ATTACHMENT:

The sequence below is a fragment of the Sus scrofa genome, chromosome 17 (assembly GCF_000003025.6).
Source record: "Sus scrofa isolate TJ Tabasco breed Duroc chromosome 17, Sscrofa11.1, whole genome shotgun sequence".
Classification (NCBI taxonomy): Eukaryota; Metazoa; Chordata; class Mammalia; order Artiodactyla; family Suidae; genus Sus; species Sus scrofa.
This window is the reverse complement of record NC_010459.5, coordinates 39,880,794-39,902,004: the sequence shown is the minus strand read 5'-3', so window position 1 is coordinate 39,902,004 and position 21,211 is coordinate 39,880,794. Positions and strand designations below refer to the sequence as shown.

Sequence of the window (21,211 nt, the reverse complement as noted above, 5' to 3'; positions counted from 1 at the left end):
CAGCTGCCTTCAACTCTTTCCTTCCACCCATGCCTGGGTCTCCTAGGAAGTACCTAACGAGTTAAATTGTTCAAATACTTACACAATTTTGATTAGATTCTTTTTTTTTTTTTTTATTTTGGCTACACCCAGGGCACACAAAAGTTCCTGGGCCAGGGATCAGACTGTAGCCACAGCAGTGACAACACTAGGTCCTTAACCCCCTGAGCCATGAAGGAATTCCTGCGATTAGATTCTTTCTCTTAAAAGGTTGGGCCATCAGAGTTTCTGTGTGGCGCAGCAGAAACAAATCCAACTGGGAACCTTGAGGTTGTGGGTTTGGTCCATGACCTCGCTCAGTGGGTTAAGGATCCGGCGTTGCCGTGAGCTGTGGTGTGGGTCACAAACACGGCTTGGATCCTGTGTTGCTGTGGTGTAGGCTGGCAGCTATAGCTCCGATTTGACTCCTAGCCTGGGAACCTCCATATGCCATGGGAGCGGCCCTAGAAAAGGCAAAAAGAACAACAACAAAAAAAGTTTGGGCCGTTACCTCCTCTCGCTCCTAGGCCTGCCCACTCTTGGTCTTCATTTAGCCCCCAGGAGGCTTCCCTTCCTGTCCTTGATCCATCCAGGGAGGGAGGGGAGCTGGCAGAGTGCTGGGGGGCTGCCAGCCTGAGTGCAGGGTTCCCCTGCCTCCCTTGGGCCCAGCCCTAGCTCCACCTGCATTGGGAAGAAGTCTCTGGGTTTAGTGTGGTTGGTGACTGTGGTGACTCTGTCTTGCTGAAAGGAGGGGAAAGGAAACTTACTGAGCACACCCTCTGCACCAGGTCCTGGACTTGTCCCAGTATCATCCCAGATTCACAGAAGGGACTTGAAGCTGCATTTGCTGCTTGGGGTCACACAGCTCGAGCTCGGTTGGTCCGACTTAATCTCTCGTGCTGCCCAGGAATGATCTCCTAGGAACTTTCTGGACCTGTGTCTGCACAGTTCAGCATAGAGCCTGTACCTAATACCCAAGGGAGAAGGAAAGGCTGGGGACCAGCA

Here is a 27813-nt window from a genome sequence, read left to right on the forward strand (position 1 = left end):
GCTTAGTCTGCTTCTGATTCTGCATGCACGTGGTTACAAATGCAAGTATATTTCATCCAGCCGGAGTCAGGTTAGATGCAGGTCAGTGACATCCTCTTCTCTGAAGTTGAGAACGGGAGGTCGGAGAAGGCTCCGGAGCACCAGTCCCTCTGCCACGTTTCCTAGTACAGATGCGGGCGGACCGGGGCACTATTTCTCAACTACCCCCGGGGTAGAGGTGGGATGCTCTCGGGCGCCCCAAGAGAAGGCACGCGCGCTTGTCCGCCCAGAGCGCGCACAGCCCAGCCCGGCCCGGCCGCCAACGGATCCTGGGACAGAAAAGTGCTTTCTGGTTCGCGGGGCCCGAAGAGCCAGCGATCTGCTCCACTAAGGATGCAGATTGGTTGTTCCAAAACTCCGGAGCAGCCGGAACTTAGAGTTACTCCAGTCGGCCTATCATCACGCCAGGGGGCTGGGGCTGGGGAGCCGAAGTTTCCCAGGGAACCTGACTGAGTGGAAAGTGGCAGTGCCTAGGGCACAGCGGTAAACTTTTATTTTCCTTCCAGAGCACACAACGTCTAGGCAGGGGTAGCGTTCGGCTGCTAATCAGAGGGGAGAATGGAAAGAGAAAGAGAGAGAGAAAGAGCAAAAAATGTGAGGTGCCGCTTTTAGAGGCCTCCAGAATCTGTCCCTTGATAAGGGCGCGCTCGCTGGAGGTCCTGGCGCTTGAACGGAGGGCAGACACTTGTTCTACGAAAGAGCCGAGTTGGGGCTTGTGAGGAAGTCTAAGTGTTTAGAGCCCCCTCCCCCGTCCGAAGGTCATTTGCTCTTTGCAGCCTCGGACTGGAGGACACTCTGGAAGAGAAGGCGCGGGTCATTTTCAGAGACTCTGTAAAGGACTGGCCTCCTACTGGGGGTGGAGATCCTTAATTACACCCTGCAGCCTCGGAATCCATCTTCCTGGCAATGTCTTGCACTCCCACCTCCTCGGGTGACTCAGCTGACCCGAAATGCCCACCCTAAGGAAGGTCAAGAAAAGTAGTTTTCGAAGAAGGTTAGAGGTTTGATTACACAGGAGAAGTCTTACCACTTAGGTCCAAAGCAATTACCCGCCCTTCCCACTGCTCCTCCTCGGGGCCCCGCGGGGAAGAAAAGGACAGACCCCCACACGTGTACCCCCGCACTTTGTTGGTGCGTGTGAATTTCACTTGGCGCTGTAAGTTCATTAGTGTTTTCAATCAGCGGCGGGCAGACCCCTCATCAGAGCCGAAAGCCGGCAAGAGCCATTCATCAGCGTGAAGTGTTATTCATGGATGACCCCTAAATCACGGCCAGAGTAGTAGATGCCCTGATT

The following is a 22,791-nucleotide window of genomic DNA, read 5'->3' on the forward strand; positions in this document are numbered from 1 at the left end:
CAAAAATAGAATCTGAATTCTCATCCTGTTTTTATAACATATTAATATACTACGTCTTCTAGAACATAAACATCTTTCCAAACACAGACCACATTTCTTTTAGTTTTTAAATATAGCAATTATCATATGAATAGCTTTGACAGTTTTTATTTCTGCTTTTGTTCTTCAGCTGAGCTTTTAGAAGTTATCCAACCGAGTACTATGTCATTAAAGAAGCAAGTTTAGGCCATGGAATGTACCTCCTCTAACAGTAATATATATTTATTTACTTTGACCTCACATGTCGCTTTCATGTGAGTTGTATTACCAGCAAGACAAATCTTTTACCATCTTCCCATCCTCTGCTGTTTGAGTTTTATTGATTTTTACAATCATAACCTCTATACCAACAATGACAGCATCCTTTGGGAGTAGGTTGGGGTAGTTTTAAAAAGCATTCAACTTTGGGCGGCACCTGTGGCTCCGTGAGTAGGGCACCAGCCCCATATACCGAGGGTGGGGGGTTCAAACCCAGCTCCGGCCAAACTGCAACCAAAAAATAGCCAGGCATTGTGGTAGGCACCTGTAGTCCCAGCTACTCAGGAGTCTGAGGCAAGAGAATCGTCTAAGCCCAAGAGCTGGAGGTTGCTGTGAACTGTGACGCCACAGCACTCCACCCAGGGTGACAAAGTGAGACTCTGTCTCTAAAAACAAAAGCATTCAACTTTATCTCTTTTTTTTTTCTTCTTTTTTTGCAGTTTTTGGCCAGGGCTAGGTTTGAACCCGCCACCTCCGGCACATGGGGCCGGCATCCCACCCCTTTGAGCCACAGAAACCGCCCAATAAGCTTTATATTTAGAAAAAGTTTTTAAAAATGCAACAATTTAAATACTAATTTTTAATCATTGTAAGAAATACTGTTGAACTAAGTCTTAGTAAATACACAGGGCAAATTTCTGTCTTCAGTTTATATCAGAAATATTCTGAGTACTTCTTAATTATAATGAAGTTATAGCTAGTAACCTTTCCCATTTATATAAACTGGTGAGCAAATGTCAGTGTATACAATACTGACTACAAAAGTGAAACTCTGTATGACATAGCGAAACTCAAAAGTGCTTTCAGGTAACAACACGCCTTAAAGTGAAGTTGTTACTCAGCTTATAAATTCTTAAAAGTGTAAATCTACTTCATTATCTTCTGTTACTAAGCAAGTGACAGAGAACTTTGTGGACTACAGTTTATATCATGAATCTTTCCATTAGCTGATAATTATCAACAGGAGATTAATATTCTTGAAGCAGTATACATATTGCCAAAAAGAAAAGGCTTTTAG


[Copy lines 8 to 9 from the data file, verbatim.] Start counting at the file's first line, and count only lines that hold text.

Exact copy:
GCTTAGTCTGCTTCTGATTCTGCATGCACGTGGTTACAAATGCAAGTATATTTCATCCAGCCGGAGTCAGGTTAGATGCAGGTCAGTGACATCCTCTTCTCTGAAGTTGAGAACGGGAGGTCGGAGAAGGCTCCGGAGCACCAGTCCCTCTGCCACGTTTCCTAGTACAGATGCGGGCGGACCGGGGCACTATTTCTCAACTACCCCCGGGGTAGAGGTGGGATGCTCTCGGGCGCCCCAAGAGAAGGCACGCGCGCTTGTCCGCCCAGAGCGCGCACAGCCCAGCCCGGCCCGGCCGCCAACGGATCCTGGGACAGAAAAGTGCTTTCTGGTTCGCGGGGCCCGAAGAGCCAGCGATCTGCTCCACTAAGGATGCAGATTGGTTGTTCCAAAACTCCGGAGCAGCCGGAACTTAGAGTTACTCCAGTCGGCCTATCATCACGCCAGGGGGCTGGGGCTGGGGAGCCGAAGTTTCCCAGGGAACCTGACTGAGTGGAAAGTGGCAGTGCCTAGGGCACAGCGGTAAACTTTTATTTTCCTTCCAGAGCACACAACGTCTAGGCAGGGGTAGCGTTCGGCTGCTAATCAGAGGGGAGAATGGAAAGAGAAAGAGAGAGAGAAAGAGCAAAAAATGTGAGGTGCCGCTTTTAGAGGCCTCCAGAATCTGTCCCTTGATAAGGGCGCGCTCGCTGGAGGTCCTGGCGCTTGAACGGAGGGCAGACACTTGTTCTACGAAAGAGCCGAGTTGGGGCTTGTGAGGAAGTCTAAGTGTTTAGAGCCCCCTCCCCCGTCCGAAGGTCATTTGCTCTTTGCAGCCTCGGACTGGAGGACACTCTGGAAGAGAAGGCGCGGGTCATTTTCAGAGACTCTGTAAAGGACTGGCCTCCTACTGGGGGTGGAGATCCTTAATTACACCCTGCAGCCTCGGAATCCATCTTCCTGGCAATGTCTTGCACTCCCACCTCCTCGGGTGACTCAGCTGACCCGAAATGCCCACCCTAAGGAAGGTCAAGAAAAGTAGTTTTCGAAGAAGGTTAGAGGTTTGATTACACAGGAGAAGTCTTACCACTTAGGTCCAAAGCAATTACCCGCCCTTCCCACTGCTCCTCCTCGGGGCCCCGCGGGGAAGAAAAGGACAGACCCCCACACGTGTACCCCCGCACTTTGTTGGTGCGTGTGAATTTCACTTGGCGCTGTAAGTTCATTAGTGTTTTCAATCAGCGGCGGGCAGACCCCTCATCAGAGCCGAAAGCCGGCAAGAGCCATTCATCAGCGTGAAGTGTTATTCATGGATGACCCCTAAATCACGGCCAGAGTAGTAGATGCCCTGATT

The following is a 22,791-nucleotide window of genomic DNA, read 5'->3' on the forward strand; positions in this document are numbered from 1 at the left end: